In John 4:6-7, I think Jesus does this a bit, “Jacob’s well was there; so Jesus, wearied as he was from his journey, was sitting beside the well. It was about the sixth hour. A woman from Samaria came to draw water. Jesus said to her, ‘Give me a drink.’” If you were to keep reading this passage in John 4, you would see that Jesus ends up having a very in-depth conversation with this woman. But he started with the water. It was hot, there was a well there, and to start interacting with her, Jesus started with their shared environment.

So after you introduce yourself to someone you don’t know, start by having a conversation about the place you both are currently at.

I just started coming to this church. How long have you been coming here?”

“About a year.”

“Oh okay. What you like about this church? Do you have any recommendations on how to get involved?”

“Oh I really like the preaching. I haven’t gotten involved as much as I like but I did get to meet the pastor a few times. On the first Sunday of the month the church has a lunch so newer people can meet the staff.”

“That’s awesome, maybe I will try to go to that . . . .”

Obviously the examples are endless here. The point is that you want to start by asking this person questions about something you both have in common. The environment you are both at is usually a safe option to talk about.

Ask Questions About the Person

After you introduce yourself and have some small talk about the place you are both at, the next step is to ask something personal. Now you want to shift away from place and focus more on the actual person. In most cases if you ask them a personal question, they will most likely ask you one in return. And now you are in a real conversation.

When you ask something like, “So what do you do for a living?” Listen to their answer and then ask a follow up question relating to what they person just said. If you ask another random question about a different topic, sometimes it can feel like you are playing a game of 20 questions or like you are interrogating them. Build off of what they say to keep the conversation going. Whenever possible ask opened ended questions that would require more than a one-word answer.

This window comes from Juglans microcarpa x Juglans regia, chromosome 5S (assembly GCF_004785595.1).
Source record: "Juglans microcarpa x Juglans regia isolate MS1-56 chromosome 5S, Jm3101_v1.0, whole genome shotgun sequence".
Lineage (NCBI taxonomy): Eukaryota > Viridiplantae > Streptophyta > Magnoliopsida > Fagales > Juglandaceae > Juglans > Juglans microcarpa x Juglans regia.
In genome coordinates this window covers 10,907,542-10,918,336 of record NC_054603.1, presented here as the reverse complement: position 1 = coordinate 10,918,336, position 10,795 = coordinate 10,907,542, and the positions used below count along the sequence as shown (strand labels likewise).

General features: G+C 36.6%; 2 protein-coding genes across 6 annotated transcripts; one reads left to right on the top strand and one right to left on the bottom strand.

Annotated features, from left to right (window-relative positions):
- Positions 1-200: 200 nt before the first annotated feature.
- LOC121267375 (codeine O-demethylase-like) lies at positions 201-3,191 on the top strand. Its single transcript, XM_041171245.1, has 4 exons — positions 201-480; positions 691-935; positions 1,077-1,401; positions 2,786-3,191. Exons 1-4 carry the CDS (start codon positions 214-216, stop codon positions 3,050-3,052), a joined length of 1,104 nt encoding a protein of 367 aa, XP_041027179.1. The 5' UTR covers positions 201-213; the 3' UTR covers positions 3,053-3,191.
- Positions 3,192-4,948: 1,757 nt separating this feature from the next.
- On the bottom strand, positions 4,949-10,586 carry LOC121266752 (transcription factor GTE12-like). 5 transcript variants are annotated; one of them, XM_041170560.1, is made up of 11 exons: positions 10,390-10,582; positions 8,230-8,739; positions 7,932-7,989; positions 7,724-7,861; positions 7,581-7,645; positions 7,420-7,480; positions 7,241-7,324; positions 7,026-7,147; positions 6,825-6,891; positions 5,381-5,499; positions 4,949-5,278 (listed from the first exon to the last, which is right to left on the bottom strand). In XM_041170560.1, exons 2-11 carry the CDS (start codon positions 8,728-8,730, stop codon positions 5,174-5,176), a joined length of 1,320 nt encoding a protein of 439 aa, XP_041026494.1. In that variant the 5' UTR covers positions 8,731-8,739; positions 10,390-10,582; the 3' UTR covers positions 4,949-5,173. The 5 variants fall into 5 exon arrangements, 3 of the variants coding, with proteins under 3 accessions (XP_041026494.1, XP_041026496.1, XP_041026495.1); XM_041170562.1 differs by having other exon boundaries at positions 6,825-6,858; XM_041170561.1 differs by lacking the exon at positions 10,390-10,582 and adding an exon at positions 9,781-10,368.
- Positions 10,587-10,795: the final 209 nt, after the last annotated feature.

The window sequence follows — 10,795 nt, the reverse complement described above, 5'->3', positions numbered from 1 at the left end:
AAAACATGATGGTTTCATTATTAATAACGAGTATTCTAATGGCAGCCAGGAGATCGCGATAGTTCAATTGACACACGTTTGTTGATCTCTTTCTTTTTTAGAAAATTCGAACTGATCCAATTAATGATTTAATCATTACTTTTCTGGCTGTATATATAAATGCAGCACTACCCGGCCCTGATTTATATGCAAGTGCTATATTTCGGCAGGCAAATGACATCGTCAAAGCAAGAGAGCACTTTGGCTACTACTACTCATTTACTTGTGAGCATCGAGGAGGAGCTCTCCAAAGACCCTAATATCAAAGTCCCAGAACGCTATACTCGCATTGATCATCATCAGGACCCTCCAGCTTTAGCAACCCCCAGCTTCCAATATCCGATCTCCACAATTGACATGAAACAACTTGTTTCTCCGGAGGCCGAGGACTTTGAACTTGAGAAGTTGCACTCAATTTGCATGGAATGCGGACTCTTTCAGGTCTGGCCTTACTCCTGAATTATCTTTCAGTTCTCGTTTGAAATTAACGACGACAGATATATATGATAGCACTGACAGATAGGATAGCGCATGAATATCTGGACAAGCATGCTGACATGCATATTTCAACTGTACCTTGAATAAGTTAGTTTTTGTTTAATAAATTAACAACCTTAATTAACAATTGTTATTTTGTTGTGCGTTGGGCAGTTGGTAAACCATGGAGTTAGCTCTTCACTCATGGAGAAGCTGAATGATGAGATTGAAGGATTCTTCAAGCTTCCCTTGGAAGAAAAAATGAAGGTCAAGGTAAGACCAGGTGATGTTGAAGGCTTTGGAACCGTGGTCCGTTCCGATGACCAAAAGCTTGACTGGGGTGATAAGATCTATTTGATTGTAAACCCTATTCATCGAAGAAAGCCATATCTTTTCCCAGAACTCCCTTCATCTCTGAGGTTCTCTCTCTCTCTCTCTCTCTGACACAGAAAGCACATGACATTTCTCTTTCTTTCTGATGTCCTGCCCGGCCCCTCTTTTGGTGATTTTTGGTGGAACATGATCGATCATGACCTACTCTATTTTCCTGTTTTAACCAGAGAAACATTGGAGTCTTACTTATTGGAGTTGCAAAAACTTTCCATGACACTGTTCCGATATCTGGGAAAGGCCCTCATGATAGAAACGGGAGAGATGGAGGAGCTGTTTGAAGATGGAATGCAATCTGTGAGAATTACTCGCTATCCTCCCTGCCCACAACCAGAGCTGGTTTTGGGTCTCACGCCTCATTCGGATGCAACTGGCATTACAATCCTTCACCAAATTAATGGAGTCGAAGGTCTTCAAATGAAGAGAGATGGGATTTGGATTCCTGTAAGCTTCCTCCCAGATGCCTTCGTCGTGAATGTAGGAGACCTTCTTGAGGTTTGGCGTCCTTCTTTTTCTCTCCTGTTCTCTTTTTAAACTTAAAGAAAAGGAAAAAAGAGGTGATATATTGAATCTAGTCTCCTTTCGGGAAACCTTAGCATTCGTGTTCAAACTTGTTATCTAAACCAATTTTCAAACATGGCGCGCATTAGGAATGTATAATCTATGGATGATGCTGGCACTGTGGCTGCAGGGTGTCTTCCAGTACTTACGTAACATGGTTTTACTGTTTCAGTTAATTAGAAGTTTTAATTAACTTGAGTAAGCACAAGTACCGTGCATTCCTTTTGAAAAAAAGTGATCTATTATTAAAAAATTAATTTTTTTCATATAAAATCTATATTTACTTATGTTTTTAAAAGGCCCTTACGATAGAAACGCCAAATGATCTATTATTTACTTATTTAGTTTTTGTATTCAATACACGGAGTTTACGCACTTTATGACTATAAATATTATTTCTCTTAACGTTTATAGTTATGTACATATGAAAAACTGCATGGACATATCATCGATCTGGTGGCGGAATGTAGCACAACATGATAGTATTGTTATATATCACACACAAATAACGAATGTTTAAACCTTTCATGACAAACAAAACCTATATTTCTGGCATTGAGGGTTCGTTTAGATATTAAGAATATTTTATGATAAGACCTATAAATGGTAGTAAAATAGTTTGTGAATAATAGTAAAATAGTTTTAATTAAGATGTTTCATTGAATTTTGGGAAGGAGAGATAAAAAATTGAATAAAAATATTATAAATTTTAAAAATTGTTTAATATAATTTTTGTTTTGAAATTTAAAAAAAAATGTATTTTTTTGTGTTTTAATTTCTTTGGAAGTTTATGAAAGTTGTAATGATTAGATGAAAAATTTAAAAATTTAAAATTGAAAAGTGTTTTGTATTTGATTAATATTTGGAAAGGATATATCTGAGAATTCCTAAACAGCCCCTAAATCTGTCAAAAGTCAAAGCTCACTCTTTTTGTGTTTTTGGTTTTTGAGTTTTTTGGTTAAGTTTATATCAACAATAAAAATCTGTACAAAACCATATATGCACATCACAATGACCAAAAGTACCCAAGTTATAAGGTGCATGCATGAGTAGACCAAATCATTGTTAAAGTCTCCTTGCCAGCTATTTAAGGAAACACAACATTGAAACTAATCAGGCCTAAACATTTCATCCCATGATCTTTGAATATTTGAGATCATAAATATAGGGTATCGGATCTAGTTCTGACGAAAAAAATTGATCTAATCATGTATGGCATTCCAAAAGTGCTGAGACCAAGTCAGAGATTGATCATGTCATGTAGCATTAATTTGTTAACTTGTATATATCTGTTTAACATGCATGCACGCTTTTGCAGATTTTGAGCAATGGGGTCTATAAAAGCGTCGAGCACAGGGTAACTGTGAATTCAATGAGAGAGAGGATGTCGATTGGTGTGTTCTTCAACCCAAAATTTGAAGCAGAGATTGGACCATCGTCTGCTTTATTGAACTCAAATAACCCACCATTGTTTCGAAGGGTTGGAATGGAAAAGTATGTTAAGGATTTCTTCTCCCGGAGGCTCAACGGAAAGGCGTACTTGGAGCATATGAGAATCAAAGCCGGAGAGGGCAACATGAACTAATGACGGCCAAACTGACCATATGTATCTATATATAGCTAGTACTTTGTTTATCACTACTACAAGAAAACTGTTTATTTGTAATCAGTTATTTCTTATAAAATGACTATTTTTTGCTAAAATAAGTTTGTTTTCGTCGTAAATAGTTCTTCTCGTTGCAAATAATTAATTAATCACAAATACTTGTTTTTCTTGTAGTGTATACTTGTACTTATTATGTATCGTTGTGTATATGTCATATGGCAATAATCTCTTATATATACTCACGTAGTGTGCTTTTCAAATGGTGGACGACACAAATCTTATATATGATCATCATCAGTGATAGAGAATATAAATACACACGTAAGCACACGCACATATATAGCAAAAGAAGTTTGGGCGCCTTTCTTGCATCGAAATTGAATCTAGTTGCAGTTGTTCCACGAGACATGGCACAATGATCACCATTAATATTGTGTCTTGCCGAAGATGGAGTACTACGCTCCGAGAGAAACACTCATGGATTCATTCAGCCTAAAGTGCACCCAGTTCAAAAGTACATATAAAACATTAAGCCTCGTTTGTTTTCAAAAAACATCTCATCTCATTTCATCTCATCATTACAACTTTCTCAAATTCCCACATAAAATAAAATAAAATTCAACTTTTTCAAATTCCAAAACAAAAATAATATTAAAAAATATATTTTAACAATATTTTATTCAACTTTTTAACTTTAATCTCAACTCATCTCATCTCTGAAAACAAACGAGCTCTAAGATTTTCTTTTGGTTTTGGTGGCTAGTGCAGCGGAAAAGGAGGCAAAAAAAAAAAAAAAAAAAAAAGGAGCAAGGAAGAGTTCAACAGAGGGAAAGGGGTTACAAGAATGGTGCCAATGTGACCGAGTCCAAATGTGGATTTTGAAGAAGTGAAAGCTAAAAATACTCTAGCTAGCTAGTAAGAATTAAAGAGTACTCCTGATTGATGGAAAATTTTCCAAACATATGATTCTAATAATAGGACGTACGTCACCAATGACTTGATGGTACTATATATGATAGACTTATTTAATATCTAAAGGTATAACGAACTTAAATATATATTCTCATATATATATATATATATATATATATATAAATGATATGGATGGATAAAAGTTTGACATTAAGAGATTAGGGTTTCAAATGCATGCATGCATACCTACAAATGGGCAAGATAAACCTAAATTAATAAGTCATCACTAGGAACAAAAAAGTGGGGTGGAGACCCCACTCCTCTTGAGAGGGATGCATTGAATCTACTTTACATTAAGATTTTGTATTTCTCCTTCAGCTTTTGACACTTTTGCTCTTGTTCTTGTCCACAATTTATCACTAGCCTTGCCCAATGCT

Usually when they don’t have anything else to say, they will ask you the same question you asked them. If they don’t, ask them a different question. The key is to try to share your own experiences that relate to what the person is saying. If two people connect, the conversation will just keep going. This is when people walk away feeling like they really connected. In C.S. Lewis’ book The Four Loves he states:

Friendship arises out of mere Companionship when two or more of the companions discover that they have in common some insight or interest or even taste which the others do not share and which, till that moment, each believed to be his own unique treasure (or burden). The typical expression of opening Friendship would be something like, “What? You too? I thought I was the only one.”

Close the Conversation with an Invitation

When the time comes for the conversation to close, one way to transition out is to provide an invitation regarding the future. If you meet someone new at church that you are interested in, you can close with something like, “Well it was great to meet you. I’ll see you next Sunday.” Or if you feel like the conversation went really well and you feel there is chemistry, you could say something like, “Well it was really nice talking with you. Maybe we could meet for coffee sometime. Are you free next Monday?”

In summary, remember that every good conversation is about listening and sharing. Be yourself, but if you need some help, follow this structure to have a conversation with someone you don’t know: introduce yourself, state why you are introducing yourself, talk and ask questions about the environment you are in, ask a personal question, build off of what the person said, and close by offering an invitation.

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Mark Ballenger is the writing ministry of Mark Ballenger. To reach Mark, send him an email anytime: